"What are people expecting - the Louvre? A pillared building with pizza toys?"
Brian Dwyer's monumental shock of pepperoni-red hair (think Cosmo Kramer dipped headfirst into pizza sauce) is all aquiver, though not with indignation. He radiates the simple thrill of knowing a conversation is already baking the moment one steps for the first time into Pizza Brain.
So this is the already-famous pizza "museum," I ask? The one featured on the Today Show, All Things Considered, The Guardian, and every website looking for goofiness to temper their scandals - even before the pizzeria opened this fall?
It's hard to imagine, at least from first glance here at the assorted action figures (Ninja Turtles! Trolls!) and wall of albums (Pizza Man Hello Honky Tonks), that these cramped double rowhouse storefronts on Frankford Avenue amount to anything more than a funky slice shop and a North Philly hipster prank on the world.
And then I took a chomp out of a slice of plain "Jane," its delicately roasty crust snapping beneath a bright sauce, its mozzarella layer tanged with aged provolone and Grana Padano, a basil plume flickering with garden freshness. And then I took a lick - spicy, sweet, citrusy, sublimely creamy - of the Earl Grey-Sriracha ice cream churned by Little Baby's, the eccentric ice creamery whose "World HQ" is at the rear of Pizza Brain's dining room.
I was paying attention then.
Clearly, the mere notion of a museum devoted to pizza is whimsical enough to fire the machine of hype. And Dwyer, first nicknamed "Brain" while a crew member at the Center City Trader Joe's, is a natural impresario, capable of orchestrating a flash mob 50-strong to sing that Ninja Turtle hit, "Pizza Power," to the 1,500-plus who attended the grand opening.
And if you look closely enough at the plexiglass displays housing Dwyer's collection of pizza memorabilia - certified the largest by the Guinness Book of World Records - one can find a narrative, from vintage Pizza Hut menus on, the life of pie as an American pop culture icon. (My favorite relic? A gleaming pizza cutter shaped like the Starship Enterprise.)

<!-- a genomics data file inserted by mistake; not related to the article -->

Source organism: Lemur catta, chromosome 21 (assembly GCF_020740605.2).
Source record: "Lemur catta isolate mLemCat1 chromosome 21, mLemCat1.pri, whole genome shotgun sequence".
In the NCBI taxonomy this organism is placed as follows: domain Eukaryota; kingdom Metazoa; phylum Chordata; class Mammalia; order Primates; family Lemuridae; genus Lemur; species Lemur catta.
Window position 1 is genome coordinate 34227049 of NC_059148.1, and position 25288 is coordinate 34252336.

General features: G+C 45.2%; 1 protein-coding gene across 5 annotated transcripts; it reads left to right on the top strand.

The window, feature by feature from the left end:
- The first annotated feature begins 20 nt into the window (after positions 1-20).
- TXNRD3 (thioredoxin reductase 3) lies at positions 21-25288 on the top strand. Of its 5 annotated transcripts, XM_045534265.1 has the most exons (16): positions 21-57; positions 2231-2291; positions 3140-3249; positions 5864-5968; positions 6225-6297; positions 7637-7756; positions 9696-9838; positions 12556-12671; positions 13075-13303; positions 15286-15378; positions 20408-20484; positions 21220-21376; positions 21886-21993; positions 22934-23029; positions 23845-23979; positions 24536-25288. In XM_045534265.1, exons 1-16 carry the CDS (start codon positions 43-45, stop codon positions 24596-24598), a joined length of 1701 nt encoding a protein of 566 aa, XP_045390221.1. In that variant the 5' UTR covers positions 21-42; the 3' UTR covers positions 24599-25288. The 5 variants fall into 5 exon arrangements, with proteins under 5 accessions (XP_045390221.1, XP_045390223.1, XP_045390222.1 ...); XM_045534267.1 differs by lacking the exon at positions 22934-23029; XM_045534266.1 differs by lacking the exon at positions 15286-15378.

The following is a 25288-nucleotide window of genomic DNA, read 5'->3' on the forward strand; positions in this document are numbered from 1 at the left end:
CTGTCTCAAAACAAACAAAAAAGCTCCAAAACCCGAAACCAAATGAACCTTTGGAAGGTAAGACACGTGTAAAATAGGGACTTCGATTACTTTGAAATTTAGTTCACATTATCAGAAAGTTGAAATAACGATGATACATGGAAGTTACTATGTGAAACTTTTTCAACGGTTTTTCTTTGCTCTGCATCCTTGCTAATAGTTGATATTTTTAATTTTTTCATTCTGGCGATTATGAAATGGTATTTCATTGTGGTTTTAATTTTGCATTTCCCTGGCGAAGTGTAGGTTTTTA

But it is only because there is substance behind the counters that Pizza Brain and its frozen sidekick are worth a visit. This dynamic duo - each a collaboration of former artists and musicians - is less a conventional museum than an evolving work of edible art dedicated to the crust and cone as canvas.
Add in the youthful crowd rolling up on skateboards with multicolored hair and craft beer in tow, a fresh courtyard mural by Hawk Krall, and a mosaic-in-the-works by Isaiah Zagar. Listen to sprocket-happy Steph Irwin feistily run the register and phone in her bike cap - "Congratulations, you've just called Pizza Brain!" And you've got the set for a sitcom that could only happen on the border where Kensington meets Fishtown.
As it stands, the insane flavor creations from Little Baby's owners Pete Angevine, Martin Brown, and Jeffrey Ziga - who launched their venture from a tricycle at roller derbies - are closer to brilliance. More on those later.